In this activity, you are given the network address of 172.31.1.0/24 to subnet and provide the IP addressing for the network shown in the topology. The required host addresses for each WAN and LAN link are labeled in the topology.
Packet Tracer – Subnetting Scenario 2 Instructions ./.
Packet Tracer – Subnetting Scenario 2 – PKA ./.
188.8.131.52 Lab – Calculating IPv4 Subnets
In this lab, you will complete the following objectives:
- Part 1: Determine IPv4 Address Subnetting
- Part 2: Calculate IPv4 Address Subnetting
Lab – Calculating IPv4 Subnets ./.
184.108.40.206 Lab – Subnetting Network Topologies
In this lab, you will complete the following objectives:
Parts 1 to 5, for each network topology:
- Determine the number of subnets.
- Design an appropriate addressing scheme.
- Assign addresses and subnet mask pairs to device interfaces.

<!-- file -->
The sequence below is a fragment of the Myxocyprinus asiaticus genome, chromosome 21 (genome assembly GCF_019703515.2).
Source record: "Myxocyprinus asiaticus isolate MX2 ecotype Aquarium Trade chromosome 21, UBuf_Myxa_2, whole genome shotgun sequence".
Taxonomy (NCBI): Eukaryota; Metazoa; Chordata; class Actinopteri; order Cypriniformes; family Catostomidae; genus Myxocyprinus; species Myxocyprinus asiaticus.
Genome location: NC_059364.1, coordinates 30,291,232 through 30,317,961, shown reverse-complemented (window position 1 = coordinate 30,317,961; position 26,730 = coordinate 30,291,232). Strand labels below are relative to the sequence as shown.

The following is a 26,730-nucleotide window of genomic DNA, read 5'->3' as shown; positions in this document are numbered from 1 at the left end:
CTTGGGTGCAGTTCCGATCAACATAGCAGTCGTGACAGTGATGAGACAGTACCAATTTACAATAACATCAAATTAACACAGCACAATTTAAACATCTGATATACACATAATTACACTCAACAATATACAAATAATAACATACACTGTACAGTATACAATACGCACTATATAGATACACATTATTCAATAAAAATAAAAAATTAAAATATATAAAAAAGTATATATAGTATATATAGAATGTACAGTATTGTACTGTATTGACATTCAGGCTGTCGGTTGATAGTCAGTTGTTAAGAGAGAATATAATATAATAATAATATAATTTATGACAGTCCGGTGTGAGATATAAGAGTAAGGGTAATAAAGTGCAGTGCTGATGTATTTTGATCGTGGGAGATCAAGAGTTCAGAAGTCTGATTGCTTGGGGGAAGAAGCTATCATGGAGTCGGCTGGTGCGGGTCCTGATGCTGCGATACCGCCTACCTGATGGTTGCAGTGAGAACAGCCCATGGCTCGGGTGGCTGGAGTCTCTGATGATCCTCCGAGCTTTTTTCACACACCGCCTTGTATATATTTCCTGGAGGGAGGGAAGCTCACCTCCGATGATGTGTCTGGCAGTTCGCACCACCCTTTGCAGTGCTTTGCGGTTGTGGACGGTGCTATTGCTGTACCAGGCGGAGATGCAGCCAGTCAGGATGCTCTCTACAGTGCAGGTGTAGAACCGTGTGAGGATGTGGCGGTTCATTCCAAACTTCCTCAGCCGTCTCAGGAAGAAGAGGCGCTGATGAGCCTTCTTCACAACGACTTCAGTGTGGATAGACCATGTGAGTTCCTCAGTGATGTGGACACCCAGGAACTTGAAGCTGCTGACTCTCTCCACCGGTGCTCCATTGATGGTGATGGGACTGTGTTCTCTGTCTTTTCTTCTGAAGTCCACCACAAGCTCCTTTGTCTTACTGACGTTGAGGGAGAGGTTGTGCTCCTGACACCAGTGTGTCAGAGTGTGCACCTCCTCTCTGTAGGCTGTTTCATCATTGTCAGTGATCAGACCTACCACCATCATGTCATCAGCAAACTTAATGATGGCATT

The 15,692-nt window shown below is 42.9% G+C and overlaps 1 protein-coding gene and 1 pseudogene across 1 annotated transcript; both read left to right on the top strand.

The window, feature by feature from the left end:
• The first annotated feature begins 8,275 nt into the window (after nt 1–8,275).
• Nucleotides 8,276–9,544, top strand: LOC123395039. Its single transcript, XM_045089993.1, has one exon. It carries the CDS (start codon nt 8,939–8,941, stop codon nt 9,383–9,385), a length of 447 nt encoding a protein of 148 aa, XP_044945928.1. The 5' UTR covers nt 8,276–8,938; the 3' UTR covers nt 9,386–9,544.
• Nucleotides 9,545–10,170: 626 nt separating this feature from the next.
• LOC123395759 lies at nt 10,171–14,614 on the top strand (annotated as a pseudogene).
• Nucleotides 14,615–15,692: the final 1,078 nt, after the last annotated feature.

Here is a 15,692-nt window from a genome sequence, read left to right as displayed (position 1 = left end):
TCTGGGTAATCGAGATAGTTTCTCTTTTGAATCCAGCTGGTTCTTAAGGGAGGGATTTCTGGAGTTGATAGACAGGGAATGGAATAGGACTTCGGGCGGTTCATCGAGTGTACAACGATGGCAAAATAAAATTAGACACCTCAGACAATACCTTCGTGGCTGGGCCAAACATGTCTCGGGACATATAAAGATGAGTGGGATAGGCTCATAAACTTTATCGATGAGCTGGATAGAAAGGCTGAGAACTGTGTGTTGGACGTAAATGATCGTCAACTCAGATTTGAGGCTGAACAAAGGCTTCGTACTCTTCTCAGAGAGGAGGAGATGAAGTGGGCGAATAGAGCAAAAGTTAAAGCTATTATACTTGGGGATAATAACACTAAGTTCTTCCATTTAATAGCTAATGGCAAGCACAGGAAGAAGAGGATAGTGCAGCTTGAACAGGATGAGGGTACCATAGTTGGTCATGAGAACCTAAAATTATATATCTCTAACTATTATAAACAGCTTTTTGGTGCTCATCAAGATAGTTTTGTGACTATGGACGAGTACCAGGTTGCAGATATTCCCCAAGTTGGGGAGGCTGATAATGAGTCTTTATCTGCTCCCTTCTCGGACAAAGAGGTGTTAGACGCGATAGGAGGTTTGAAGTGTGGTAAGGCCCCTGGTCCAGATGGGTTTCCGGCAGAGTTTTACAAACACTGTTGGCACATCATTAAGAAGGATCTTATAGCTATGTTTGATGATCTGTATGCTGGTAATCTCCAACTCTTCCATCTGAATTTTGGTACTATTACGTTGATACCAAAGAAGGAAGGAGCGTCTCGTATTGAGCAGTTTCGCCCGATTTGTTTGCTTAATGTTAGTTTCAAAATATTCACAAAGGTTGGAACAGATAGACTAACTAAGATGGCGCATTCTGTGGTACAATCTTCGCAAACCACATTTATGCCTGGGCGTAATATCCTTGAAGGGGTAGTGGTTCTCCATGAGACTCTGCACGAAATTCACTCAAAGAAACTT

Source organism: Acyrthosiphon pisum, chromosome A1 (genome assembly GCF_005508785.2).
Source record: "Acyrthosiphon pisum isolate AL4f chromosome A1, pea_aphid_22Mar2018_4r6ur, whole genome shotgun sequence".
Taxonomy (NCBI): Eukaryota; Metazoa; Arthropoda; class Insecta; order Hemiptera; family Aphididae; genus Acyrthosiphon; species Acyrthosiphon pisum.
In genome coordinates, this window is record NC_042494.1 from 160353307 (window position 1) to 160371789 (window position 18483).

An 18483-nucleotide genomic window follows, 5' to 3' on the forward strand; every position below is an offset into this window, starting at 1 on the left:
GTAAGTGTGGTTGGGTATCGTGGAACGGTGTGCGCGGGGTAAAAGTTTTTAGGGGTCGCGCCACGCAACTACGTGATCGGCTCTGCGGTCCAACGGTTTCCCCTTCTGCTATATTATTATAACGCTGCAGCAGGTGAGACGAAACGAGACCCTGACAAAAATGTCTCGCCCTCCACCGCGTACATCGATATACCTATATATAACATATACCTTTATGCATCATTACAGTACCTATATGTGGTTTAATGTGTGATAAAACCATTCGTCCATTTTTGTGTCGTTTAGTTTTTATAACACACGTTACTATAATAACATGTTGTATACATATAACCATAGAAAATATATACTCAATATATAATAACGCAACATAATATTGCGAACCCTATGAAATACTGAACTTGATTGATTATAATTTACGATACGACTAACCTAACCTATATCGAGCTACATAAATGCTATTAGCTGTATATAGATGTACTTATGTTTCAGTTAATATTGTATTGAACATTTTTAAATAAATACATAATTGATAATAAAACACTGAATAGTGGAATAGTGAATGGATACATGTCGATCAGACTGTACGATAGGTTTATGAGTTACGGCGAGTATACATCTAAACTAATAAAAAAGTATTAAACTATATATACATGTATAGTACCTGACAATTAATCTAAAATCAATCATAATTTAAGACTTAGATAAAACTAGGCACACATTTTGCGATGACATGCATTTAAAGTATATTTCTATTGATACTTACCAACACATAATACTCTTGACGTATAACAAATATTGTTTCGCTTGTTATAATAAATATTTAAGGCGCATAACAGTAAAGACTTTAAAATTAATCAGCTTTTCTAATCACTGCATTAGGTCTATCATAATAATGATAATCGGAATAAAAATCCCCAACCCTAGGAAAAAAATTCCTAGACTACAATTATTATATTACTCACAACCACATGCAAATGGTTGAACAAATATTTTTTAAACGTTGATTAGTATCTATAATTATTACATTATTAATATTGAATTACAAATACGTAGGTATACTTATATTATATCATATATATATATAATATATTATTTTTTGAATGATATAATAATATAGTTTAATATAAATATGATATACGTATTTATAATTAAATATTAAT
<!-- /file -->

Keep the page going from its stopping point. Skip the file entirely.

- Examine the use of the available network address space and future growth potential.
Lab – Subnetting Network Topologies ./.
220.127.116.11 Lab – Researching Subnet Calculators
In this lab, you will complete the following objectives:
- Part 1: Review Available Subnet Calculators.
- Part 2: Perform Network Calculations Using a Subnet Calculator.
Lab – Researching Subnet Calculators ./.
9.1.5 Benefits of Variable Length Subnet Masking
18.104.22.168 Traditional Subnetting Wastes Addresses
Using traditional subnetting, the same number of addresses is allocated for each subnet. If all the subnets have the same requirements for the number of hosts, these fixed size address blocks would be efficient. However, most often that is not the case.